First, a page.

It is no secret that we are a society obsessed with technology. I read a sad statistic the other day that the average smartphone user touches his/her phone 2,617 times a day. Granted, the researchers who conducted the study counted every tap, swipe or click individually. But still, those 2,617 touches added up to 145 minutes a day that the average person spends engaged and interacting with an electronic device. In fact, most of you are probably reading this blog right now on a smartphone. If not, you are still reading it on some form of time-consuming technology.
Technology can be great. It allows me to work primarily from home. It allows me to maintain this blog which was originally started as a way for family and friends to read about our daughter’s adventures around the globe. Because of it, we can stay connected with loved ones in different cities, states and even countries. But technology can be addicting, and at least for me, it can consume hours of the day. For example, I likely spent at least one to two hours writing this blog. It took time to edit and add images, and categorize and tag it for SEO purposes. I did this all with some small hope that you might
spend 4 minutes of your day reading it.
Although I do most of my writing or my work after my daughter, Avery, has gone to bed, I’ll admit there are plenty of times throughout the day that my attention is directed to my phone or my computer instead of to her. Working from home means that I am often replying to work emails during a client’s business hours. If I’m not doing that, I am handling social media for this travel blog, or engaging with readers and responding to comments.
All of that takes a lot of time and energy, which is why I often feel extremely guilty that I’m not spending enough time with my daughter. I mean, that’s why I decided to work from home to begin with, right?! So that I could spend more time with my child? Any mother who works from home will likely understand that intense mom guilt. In fact, any mother who works period will understand that intense guilt.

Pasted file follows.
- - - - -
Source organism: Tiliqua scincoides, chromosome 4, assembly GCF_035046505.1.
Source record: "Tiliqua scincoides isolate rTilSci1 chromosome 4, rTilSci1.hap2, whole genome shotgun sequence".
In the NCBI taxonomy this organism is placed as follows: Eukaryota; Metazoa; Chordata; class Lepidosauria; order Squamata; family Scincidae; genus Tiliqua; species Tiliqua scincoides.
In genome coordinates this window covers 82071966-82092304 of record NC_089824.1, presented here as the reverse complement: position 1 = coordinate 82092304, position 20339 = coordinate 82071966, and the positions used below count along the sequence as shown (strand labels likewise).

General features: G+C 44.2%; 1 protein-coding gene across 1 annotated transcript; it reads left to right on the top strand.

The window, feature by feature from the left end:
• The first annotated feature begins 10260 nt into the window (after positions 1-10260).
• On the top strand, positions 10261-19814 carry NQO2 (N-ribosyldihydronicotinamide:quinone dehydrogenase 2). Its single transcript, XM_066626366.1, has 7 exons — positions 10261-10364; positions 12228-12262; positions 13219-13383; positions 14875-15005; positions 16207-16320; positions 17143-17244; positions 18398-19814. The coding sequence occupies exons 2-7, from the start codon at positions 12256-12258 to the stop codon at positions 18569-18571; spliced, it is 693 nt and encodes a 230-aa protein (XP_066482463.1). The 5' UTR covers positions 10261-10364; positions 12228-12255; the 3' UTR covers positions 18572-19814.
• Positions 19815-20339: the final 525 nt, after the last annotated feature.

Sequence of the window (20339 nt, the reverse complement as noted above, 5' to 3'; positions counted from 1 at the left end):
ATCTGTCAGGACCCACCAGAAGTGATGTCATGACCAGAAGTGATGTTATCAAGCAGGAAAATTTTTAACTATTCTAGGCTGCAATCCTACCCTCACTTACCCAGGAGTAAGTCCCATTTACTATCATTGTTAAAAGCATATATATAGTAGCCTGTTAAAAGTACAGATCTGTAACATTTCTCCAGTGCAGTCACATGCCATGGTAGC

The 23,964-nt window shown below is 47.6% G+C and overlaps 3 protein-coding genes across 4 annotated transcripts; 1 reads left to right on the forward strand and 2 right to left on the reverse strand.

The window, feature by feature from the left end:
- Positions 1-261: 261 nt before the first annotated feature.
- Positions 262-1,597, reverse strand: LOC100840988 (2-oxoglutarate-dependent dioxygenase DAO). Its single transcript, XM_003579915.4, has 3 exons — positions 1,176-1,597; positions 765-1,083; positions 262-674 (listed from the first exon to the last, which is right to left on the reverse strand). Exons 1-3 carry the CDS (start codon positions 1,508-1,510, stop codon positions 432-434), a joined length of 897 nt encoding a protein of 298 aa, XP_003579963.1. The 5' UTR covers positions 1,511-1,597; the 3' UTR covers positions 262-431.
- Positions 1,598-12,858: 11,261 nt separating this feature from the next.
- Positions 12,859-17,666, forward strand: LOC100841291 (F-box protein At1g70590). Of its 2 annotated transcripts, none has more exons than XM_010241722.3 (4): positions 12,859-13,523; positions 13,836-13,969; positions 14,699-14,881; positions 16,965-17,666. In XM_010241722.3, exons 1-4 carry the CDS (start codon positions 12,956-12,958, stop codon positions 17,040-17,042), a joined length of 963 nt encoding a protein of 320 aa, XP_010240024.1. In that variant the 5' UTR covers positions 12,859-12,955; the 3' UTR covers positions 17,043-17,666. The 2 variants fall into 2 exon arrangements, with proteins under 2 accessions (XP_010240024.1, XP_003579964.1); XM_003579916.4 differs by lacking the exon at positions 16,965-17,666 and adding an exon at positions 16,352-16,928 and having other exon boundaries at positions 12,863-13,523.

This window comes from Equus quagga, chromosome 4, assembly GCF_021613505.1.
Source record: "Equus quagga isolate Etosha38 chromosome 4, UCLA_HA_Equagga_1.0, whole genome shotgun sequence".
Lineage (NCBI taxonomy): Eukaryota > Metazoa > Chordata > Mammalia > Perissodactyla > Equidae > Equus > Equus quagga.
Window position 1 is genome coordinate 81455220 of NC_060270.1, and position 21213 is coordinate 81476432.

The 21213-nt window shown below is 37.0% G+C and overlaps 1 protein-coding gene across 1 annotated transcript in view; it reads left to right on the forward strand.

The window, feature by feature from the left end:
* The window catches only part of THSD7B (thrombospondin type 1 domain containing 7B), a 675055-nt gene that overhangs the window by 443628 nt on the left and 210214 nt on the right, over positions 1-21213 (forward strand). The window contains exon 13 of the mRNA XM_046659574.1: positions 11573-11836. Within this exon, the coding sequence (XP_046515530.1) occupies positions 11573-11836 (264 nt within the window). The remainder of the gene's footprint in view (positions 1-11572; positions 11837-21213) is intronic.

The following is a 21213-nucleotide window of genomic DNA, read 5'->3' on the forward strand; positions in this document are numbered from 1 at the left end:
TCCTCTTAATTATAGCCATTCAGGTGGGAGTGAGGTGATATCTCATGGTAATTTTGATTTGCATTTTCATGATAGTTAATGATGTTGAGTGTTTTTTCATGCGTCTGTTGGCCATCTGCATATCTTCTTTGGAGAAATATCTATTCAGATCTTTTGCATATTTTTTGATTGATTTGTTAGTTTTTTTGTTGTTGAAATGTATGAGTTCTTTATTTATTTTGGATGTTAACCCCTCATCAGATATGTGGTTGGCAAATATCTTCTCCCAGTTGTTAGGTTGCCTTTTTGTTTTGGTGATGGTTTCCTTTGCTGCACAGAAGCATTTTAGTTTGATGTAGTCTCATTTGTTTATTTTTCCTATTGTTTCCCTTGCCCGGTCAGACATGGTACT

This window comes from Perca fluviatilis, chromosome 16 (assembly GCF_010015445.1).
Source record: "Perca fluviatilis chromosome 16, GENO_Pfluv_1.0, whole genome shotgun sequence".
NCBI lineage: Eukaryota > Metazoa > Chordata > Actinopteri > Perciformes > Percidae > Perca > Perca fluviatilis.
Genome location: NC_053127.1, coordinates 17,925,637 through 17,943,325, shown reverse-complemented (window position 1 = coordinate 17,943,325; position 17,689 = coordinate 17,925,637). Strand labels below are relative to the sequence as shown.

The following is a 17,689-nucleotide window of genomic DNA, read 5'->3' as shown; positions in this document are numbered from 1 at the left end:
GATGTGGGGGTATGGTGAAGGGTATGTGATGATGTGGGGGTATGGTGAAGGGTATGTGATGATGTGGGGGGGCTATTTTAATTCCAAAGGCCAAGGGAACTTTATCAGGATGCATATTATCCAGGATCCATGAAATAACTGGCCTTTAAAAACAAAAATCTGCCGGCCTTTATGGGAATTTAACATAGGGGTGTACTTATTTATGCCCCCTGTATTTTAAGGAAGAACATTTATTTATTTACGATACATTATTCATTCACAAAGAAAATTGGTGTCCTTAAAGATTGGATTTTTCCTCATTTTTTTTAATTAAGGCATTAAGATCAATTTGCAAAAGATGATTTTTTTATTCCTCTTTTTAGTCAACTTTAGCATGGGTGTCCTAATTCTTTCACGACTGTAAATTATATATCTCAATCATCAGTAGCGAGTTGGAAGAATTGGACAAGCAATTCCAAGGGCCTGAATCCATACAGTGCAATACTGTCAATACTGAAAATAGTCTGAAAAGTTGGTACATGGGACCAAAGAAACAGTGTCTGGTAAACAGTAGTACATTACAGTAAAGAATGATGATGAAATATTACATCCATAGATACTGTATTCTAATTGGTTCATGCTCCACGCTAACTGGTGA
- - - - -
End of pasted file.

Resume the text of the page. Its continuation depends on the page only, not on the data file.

All of this brings me to the main point of this article.
Every family should go off the grid.
Now, to be clear, I’m not talking about selling all of your worldly possessions, moving to the desert, living in a small hut made of mud, and growing your own vegetables. More power to you if that’s what you want to do. I like cable TV and WiFi too much to make that kind of permanent sacrifice.
I’m talking about a temporary disconnect from technology so you can reconnect with what is truly important… your family.
Eco-lodges aren’t really that common in the United States, but they actually are fairly popular in Central America. They are sustainable, earth-friendly properties. We didn’t have television or WiFi in our rooms. There were no electrical outlets, so blow drying or curling my hair was out of the question. I discovered I actually spend quite a bit of time doing things like scrolling through my Instagram. Doing my hair or mindlessly watching some show I truly care nothing about also takes up more time than I’d like.